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    I plan on shooting reloads in my Glock 23 with the proviso that I am only shooting recommended loads and not the maximums shown in reloading books. I am also going to use jacketed bullets only, no lead. If and when I want to shoot lead rounds I'll buy an after market barrel with a fully supported chamber with conventional rifling. Glocks polygonal rifling and unsupported chamber lends it self to easy fouling with lead. Increased lead build up means increased pressures and a possible KaBoom. Same goes for using hot loads. If you are conservative and smart you should have no problems. Reloaders usually get into trouble by using hot loads or powders not recommended for the firearm. By the way I don't think there is a firearm manufacturer on the earth that doesn't say you'll void the warranty if you use reloads. If shooters followed that warranty proviso there would be no reloading.
    When it comes to concealed carry stick to the Glock barrel and factory ammo. A jam at the range is an inconvenience, in a self defense scenario it can cost you your life.

  12. #11
    Member Array Jay6's Avatar
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    Every manufacturer says not to shoot reloads in their guns in order to cover their butts. That being said I know IPSC shooters who have HUNDREDS of thousands of reloaded rounds through their glocks with no problems at all. As long as you are careful with your loads you are good to go!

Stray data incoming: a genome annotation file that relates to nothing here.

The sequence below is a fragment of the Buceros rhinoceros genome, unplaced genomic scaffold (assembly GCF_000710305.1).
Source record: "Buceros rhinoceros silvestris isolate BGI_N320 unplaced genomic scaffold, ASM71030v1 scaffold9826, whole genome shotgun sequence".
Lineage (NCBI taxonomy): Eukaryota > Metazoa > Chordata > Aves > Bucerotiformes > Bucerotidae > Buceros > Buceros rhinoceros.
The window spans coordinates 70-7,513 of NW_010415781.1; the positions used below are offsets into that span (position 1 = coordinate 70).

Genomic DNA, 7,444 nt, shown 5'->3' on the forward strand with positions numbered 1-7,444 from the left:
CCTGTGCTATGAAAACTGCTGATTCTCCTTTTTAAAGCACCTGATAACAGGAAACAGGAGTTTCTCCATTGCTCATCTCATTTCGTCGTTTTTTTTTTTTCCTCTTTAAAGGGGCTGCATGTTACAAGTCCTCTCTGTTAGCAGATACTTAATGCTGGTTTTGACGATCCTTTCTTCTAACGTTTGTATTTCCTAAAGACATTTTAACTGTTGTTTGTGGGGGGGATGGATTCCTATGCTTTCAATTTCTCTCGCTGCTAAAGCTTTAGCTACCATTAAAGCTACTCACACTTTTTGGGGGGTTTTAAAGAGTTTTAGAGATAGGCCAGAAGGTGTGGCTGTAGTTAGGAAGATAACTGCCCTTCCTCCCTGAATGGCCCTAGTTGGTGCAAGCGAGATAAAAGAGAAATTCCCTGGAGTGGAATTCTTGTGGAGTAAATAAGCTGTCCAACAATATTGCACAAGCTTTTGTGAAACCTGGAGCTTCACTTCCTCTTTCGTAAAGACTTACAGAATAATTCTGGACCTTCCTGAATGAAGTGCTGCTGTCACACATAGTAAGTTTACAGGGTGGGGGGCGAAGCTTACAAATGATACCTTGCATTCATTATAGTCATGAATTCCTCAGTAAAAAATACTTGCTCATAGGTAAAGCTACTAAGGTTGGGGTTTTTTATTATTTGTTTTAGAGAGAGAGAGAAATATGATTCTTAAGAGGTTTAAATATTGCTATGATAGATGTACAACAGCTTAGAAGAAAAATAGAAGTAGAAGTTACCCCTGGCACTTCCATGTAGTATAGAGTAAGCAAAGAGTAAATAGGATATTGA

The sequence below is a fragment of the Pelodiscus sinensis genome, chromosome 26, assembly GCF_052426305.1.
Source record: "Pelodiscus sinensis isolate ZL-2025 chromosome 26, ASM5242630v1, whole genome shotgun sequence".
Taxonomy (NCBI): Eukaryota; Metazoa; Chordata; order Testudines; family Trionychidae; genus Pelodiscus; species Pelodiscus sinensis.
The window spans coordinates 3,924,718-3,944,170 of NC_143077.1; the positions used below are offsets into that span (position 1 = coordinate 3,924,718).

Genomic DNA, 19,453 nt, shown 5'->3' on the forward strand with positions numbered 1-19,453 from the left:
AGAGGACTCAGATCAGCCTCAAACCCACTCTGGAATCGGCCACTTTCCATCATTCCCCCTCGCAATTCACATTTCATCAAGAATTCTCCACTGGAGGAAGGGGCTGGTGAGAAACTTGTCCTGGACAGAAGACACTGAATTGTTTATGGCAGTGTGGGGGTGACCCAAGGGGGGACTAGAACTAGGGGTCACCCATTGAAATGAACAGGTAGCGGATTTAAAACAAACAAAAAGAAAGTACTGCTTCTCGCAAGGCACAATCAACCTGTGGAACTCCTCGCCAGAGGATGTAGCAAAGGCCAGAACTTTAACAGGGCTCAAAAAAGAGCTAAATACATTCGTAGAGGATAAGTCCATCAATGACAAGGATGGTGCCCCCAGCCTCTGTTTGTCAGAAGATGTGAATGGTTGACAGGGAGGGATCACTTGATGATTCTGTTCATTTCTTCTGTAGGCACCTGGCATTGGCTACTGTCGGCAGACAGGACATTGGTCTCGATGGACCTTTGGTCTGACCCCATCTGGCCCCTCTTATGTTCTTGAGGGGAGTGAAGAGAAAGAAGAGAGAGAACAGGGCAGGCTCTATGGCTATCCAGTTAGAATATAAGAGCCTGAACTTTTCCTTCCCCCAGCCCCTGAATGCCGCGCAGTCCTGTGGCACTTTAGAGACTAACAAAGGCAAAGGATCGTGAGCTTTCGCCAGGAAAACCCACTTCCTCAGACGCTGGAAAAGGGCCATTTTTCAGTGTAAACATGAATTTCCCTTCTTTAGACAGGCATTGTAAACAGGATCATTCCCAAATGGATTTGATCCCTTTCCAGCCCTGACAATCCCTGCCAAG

13. #12
    VIP Member Array Tubby45's Avatar
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    Thompson Center states quality handloads are acceptable in their guns.
    07/02 FFL/SOT since 2006

  14. #13
    Member Array Uechi's Avatar
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    Check out this article on Glocks and reloads. Very interesting.
    Glock kB! FAQ v1.35!

  15. #14
    Distinguished Member Array Reborn's Avatar
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    I had my personal 40 cal. Glock go boom........scrapped out a brand new one with a reload. My 2 cents....
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  16. #15
    Member Array ImaShepardRU's Avatar
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    Quote Originally Posted by Uechi View Post
    If and when I want to shoot lead rounds I'll buy an after market barrel with a fully supported chamber with conventional rifling.........When it comes to concealed carry stick to the Glock barrel and factory ammo. A jam at the range is an inconvenience, in a self defense scenario it can cost you your life.
    I agree.
    Aftermarket barrels do sound like a better solution for reloads to me.
    I would add that an occasional jam or failure to feed or eject at the range is an excellent opportunity as a training exercise that may save your life.